There have been increasing efforts to force reciprocity for same-sex marriages, even so-called “proxy marriages” where a couple marries in any state they choose — perhaps via the Internet. Mae Kuykendall, a law professor at Michigan State, has been a leading proponent of this strategy. And as she sees it, with same-sex marriage advancing, it’s only a matter of time before differences among states force broad changes elsewhere.

“It’s not possible to confine social change within the state borders,” she says. “When the culture changes, it spreads all over the country.”

Marijuana: An Emerging Front

Social Policy Hotspots

The conflict surrounding marijuana policy is equally contentious. Starting with California’s legalization of medical marijuana in 1996 and continuing through last year’s legalization of the drug for recreational use in Washington and Colorado, federal and state policy have been on diverging paths for close to two decades. The federal government considers marijuana an illegal drug — period.

But where same-sex marriage has found its way to the courts, for the most part differences over drug policy have been handled administratively, with the federal government tolerating a variety of state policies on a temporary basis.

The absence of monumental court fights, however, hasn’t made the emerging conflict any less consequential. And with full legalization a reality in two states, the Obama administration will be under increasing pressure to react in a more formal way.

The ultimate response will prove significant not only for the states but for a federal government that has invested billions in a decades-long “War on Drugs” based on principles being undermined by states around the country.

So far, the Obama administration has shown little interest in prosecuting marijuana users in states that are out of compliance with federal regulations. President Obama has said the Justice Department will not expend scarce resources cracking down on users in Washington and Colorado or anywhere else. That stance, plus the implicit tolerance of medical marijuana systems in a dozen states around the country, is the extension of a trend Gillian Metzger, a professor at Columbia University’s law school, calls “administrative federalism.”

“It’s always been a reality of our system that states have disagreed on policy issues, and those differing views often affect the direction the federal government takes,” she says. “That has meant more willingness to tolerate disuniformity.” At the same time, there have been reports that the Justice Department may sue to block the legalization laws.

Recent movements aside, though, vast policy differences will remain. The many states that oppose legalized marijuana are not going to change their minds based on the 2012 ballot measures. Neither will Congress. Still, many doubt how long the détente can stand, particularly if legalization and decriminalization continue to spread.

Abortion: A Familiar Strategy

As significant as the recent victories have been for the political left on same-sex marriage and marijuana, activists on the right have been scoring triumphs through similar means for decades. And as liberals in Democratic states continue to chart a course to the left, conservative activists challenging the federal government in Republican states show no sign of slowing down.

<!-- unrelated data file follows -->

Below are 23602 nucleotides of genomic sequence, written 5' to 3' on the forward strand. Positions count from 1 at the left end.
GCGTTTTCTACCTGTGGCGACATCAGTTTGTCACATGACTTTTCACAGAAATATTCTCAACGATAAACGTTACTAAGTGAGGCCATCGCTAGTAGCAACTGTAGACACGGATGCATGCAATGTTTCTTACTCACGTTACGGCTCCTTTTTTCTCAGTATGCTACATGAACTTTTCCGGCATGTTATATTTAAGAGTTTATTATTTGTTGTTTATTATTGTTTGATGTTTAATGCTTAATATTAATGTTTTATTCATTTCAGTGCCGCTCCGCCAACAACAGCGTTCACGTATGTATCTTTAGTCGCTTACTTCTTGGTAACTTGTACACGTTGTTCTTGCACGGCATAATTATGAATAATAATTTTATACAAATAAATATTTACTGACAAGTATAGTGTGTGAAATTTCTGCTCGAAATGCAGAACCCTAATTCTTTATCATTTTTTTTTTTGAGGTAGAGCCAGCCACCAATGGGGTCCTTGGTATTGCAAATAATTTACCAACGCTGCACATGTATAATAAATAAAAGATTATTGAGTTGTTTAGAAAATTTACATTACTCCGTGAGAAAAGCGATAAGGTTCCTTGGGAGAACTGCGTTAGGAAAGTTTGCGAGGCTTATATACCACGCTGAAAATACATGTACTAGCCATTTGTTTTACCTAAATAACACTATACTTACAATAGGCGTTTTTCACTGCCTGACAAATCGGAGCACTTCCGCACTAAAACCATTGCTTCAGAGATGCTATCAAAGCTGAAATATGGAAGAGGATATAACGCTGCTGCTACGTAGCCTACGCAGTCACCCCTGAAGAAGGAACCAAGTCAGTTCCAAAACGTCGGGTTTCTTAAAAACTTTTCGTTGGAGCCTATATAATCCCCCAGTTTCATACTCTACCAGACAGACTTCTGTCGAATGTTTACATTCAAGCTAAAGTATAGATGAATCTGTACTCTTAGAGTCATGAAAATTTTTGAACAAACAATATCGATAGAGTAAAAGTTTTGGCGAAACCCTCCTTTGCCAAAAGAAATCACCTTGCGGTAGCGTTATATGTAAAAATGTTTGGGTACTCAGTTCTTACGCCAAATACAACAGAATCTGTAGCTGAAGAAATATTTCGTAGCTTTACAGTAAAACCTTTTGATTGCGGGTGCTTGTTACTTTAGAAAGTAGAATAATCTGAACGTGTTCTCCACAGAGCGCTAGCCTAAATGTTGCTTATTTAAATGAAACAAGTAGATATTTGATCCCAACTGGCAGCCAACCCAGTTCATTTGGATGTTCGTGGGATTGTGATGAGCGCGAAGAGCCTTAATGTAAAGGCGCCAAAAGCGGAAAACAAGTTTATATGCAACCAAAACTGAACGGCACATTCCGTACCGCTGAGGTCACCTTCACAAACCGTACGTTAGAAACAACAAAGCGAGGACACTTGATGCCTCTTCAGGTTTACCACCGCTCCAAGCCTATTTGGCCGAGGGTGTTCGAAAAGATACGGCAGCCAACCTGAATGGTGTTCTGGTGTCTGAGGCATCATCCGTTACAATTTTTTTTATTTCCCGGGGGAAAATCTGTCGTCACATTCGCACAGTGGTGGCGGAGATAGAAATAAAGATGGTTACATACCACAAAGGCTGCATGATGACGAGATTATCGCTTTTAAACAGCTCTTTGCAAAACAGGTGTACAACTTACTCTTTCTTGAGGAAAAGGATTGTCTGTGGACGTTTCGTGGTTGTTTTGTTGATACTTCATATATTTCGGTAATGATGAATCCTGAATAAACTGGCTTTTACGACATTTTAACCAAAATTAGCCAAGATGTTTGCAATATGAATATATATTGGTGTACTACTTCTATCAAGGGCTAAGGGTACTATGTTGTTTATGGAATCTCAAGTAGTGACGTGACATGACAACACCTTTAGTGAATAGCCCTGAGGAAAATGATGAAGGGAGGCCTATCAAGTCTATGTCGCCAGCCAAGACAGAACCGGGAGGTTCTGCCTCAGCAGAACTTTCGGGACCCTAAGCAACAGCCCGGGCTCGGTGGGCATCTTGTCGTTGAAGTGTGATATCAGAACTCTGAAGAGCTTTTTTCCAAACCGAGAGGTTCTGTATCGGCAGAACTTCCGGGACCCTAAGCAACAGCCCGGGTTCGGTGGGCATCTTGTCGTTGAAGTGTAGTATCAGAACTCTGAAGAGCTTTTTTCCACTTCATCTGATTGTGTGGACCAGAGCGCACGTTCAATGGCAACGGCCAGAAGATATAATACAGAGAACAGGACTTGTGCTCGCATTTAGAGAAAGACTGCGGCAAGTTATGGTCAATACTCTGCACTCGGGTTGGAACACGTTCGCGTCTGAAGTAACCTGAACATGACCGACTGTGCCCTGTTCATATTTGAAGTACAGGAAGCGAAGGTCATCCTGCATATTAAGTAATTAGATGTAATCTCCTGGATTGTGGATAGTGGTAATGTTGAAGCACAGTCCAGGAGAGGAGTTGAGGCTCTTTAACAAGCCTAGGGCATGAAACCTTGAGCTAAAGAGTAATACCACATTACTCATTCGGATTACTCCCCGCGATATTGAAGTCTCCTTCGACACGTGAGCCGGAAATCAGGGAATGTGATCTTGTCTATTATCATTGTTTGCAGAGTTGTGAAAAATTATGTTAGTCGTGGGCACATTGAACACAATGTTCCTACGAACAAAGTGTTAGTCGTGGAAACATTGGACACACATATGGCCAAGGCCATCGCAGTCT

Abortion policy has been a key elementin this strategy since the Supreme Court’s 1973 decision in Roe v. Wade, which established a right to abortion and struck down state bans around the country. Immigration has recently emerged as another flashpoint where activists have pursued a hard line, challenging Washington in multiple ways. Conservative arguments against the size and scope of the federal government have been a central tenet of the Tea Party movement for the past several years.

A record number of laws restricting the practice of abortion have been passed since the 2010 Republican wave swept the party into control in many states. In 2011, 92 abortion-restricting laws were enacted in states around the country, well more than double the number for any year going back to the 1980s, according to a report from the Guttmacher Institute, a research organization that supports abortion rights. In 2012, 43 were enacted – a significant decrease, but still many more than in any year except the one immediately preceding.

The provisions vary in type and scope: Some have targeted abortion providers and insurance coverage, while others look to require additional procedures, such as ultrasound, before an abortion. In Mississippi, a 2012 law has threatened to close the state’s only abortion clinic by enacting strict licensing requirements on doctors who work there.

But for all the variations, the laws share two goals: Restricting abortion as much as possible under current law, and spawning lawsuits that might force the Supreme Court to reconsider Roe v. Wade.

So far, activists have succeeded with the first goal, but not the second, although it may be only a matter of time. Many states have considered measures to ban abortion 20 weeks or fewer after fertilization, moves that may conflict with Supreme Court rulings.

“The ingenuity on these requirements is impressive,” Columbia’s Metzger says. “They aren’t direct attacks.”

But while abortion opposition in the states may be following a somewhat roundabout route, immigration hard-liners have pursued a direct assault, enacting strict laws to crack down on illegal immigrants, causing Congress to tackle a divisive issue and pressuring federal law enforcement officials to take a harder line.

Like other federalism activists, those pushing the immigration issue have found a mixture of success and failure. The toughest aspects of laws in Arizona and Alabama have been blocked in court, while other provisions have proceeded. But they all have vaulted immigration onto the national agenda and staked out a hard line for a few states in the debate. Enacting a comprehensive new immigration law is a top priority for President Obama’s second term.

‘Right in the Middle of the Fight’

See Stateline's 13th annual State of the States report on key issues, with a particular emphasis on the relationship between states and the federal government.

As much as the political dynamics will shift, it’s the fight over supremacy, authority and jurisdiction that will shape the future for the states and the country in the years ahead.

Marijuana, abortion, immigration and same-sex marriage are just a few issues on which states have taken a different path from Washington. With many other pressure points forming, tension and conflict will grow in 2013 and years to come.

“The states here look like they’re at the front of a national wave on some of these issues,” the University of Michigan’s Bagenstos says. “But on a lot of substantive issues, and at the point in history where we are, there’s a fight. We’re still right in the middle of the fight.”

See: State of the States 2013